WSI = ((m1m2)/m1) 100%,
where: m1 is the initial dry film weight [g], and m2 is the final dry film weight [g]. For every film, measurements were conducted in triplicate.

2.6. Statistical Analysis

The obtained data were analyzed using Statistica 13.1 (TIBCO Software Inc., Palo Alto, CA, USA) application. One-way ANOVA and post-hoc tests (Tukey) were used to assess the differences in the mean values of the examined parameters. Data are given as means with the corresponding standard deviation (±SD).

3. Results and Discussion

The results of the X-ray diffraction (XRD) measurement of raw active carbon powder and thermoplastics starch (TPS) with different percentages of raw PAC are shown in Figure 2a,b. In the X-ray diffraction patterns of raw active carbon powder (Figure 2a), one can distinguish two very wide diffraction peaks at about 2θ = 25° and 44°, corresponding to the (002) and (001) crystal planes of carbon, and a few peaks with relatively narrow half-widths. The presence of wide peaks indicates a significant content of the amorphous phase in the structure of raw active carbon. However, the presence of narrow peaks indicates the content of the crystalline phase in the tested powder.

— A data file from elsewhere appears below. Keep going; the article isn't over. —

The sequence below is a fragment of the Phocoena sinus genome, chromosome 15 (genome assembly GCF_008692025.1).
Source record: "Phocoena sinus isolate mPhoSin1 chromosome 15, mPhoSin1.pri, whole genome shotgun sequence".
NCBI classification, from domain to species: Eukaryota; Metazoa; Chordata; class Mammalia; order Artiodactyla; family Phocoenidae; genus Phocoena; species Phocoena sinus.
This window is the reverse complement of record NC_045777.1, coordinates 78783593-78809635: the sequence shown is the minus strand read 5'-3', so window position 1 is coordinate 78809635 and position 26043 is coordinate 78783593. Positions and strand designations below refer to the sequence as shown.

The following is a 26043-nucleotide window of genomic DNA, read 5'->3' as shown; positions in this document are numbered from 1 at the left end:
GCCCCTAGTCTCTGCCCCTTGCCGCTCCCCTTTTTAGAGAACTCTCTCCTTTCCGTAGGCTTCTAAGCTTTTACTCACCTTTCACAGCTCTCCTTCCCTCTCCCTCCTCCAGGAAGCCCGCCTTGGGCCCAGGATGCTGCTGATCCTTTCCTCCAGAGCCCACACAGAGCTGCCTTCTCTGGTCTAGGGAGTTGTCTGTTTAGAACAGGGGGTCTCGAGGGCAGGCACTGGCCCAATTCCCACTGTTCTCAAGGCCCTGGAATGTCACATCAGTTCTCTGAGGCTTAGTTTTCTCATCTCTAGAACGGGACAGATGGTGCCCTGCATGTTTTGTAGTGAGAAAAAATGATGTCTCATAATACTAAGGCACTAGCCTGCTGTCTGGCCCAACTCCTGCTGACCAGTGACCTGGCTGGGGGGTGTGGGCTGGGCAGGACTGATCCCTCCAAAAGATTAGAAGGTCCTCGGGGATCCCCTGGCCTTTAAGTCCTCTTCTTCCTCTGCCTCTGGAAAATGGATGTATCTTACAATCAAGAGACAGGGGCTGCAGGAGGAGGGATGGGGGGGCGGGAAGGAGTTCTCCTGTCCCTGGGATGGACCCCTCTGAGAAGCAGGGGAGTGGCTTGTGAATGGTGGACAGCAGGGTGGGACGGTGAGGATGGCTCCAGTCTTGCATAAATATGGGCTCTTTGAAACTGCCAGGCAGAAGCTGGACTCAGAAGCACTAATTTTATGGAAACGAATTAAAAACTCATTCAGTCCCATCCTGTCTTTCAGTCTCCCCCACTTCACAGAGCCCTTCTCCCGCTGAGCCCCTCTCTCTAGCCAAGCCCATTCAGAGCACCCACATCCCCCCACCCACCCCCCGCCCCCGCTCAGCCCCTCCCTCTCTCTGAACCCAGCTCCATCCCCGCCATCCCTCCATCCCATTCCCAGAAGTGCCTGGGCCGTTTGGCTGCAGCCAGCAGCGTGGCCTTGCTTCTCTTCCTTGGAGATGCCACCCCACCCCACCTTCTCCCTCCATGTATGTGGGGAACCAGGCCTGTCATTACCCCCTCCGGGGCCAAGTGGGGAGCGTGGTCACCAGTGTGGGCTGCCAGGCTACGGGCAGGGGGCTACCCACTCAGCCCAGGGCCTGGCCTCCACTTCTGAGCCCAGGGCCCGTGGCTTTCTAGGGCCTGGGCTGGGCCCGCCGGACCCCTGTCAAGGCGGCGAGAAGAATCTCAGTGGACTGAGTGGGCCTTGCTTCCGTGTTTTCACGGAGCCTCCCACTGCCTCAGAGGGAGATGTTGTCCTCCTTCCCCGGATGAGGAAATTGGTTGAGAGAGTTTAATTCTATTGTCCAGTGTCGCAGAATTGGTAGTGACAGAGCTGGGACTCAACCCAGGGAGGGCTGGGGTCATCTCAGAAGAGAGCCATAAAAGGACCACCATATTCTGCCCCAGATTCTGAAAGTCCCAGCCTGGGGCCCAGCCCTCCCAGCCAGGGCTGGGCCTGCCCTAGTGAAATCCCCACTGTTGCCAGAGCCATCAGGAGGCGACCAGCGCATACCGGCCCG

The crystalline phase in PAC usually consists of graphite and various impurities depending on the source of the activated carbon. Phase analysis showed that, apart from the graphite peaks (G) occurring at around 2θ = 26.4°, the more intense diffraction peaks (C) were derived from calcite (see Figure 2a) [27]. It is worth noting that the height of the diffraction peaks was proportional not only to the phase content, but also to the electronic density, which is higher for heavy elements compared to carbon. This explains the height intensity of the calcite peaks compared to the graphite ones.